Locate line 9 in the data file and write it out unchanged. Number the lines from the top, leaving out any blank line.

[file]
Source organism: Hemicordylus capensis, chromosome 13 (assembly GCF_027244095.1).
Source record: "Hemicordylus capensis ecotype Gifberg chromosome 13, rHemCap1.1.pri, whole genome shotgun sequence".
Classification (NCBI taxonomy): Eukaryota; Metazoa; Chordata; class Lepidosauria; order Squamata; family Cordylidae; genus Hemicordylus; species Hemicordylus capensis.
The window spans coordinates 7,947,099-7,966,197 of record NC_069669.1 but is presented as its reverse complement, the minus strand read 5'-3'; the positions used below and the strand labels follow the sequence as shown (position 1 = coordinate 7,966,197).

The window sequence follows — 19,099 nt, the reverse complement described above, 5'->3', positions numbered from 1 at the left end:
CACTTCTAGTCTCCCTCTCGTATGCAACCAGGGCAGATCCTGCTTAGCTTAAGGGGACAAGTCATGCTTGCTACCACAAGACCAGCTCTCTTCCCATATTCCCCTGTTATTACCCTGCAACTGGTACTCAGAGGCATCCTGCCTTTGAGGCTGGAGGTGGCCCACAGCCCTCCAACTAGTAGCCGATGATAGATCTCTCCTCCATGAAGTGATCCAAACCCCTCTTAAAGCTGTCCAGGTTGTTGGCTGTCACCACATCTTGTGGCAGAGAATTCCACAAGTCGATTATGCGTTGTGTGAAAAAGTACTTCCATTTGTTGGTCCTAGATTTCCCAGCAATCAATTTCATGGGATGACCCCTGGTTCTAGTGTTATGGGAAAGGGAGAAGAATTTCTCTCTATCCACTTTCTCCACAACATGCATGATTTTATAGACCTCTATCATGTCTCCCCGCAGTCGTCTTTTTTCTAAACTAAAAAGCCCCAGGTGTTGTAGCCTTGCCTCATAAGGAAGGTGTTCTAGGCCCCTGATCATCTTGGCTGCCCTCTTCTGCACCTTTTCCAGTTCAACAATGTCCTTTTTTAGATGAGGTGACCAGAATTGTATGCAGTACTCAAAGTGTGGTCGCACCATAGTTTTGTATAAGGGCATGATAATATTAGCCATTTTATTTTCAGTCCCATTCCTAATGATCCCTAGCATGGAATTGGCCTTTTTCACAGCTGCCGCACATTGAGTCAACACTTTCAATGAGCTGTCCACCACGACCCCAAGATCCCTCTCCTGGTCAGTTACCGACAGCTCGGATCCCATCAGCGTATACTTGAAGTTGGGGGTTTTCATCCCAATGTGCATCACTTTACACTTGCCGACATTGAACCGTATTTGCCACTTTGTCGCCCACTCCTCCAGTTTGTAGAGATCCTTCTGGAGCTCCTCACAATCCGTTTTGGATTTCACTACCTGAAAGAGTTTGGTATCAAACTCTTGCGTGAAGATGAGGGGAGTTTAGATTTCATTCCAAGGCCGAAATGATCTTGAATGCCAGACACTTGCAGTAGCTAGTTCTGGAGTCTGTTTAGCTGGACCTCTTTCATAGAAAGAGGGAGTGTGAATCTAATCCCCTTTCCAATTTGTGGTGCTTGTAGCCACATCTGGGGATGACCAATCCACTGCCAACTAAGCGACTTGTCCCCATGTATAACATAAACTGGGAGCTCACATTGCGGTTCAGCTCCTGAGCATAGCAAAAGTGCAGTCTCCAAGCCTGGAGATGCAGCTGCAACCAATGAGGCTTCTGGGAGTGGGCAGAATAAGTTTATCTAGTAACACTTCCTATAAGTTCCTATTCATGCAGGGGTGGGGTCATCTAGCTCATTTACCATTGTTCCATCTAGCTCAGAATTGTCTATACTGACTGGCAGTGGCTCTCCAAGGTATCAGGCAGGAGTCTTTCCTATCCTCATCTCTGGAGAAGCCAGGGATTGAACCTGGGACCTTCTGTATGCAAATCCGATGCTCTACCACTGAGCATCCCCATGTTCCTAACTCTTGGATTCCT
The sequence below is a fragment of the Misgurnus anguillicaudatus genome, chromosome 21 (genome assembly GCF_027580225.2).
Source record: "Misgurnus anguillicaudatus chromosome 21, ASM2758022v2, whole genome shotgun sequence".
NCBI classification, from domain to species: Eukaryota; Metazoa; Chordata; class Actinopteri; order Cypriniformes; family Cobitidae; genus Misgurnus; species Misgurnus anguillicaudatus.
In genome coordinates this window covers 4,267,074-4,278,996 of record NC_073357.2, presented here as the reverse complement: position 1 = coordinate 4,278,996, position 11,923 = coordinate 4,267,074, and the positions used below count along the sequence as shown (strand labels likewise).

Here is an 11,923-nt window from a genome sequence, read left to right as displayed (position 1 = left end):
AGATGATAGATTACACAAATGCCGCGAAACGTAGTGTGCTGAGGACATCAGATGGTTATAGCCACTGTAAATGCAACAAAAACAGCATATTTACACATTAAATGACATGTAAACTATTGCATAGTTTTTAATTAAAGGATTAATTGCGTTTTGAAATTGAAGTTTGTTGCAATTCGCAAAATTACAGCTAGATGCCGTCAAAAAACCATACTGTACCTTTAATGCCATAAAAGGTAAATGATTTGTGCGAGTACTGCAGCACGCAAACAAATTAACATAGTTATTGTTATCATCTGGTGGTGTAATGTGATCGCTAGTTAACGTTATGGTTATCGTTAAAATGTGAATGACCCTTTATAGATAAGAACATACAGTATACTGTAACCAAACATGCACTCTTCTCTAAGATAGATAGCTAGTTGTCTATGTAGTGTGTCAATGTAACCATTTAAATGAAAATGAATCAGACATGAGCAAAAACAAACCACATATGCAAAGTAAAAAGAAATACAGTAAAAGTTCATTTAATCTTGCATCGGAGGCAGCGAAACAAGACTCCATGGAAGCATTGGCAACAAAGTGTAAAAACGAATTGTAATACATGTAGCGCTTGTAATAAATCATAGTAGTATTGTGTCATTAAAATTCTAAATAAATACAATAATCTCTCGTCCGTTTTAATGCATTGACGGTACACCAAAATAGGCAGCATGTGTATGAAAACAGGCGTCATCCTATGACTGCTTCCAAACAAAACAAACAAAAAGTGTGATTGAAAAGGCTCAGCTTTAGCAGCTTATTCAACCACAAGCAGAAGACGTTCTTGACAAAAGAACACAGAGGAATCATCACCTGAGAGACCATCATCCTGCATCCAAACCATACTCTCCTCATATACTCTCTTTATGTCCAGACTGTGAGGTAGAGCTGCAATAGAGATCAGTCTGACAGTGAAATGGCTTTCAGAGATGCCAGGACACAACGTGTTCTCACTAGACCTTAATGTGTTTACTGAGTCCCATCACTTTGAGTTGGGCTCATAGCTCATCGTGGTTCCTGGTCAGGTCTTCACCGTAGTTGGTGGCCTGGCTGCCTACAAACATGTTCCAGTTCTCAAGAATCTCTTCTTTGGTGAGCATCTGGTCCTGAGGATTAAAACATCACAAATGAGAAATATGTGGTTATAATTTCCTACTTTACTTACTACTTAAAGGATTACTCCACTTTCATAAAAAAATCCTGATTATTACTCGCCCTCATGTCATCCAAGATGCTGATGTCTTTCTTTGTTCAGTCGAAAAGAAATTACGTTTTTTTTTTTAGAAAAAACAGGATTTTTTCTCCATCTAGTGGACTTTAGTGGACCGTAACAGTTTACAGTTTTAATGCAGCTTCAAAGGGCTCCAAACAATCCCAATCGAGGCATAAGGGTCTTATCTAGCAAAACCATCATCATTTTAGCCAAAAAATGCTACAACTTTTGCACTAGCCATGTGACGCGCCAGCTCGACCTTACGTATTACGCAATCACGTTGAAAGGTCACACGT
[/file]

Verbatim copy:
NCBI classification, from domain to species: Eukaryota; Metazoa; Chordata; class Actinopteri; order Cypriniformes; family Cobitidae; genus Misgurnus; species Misgurnus anguillicaudatus.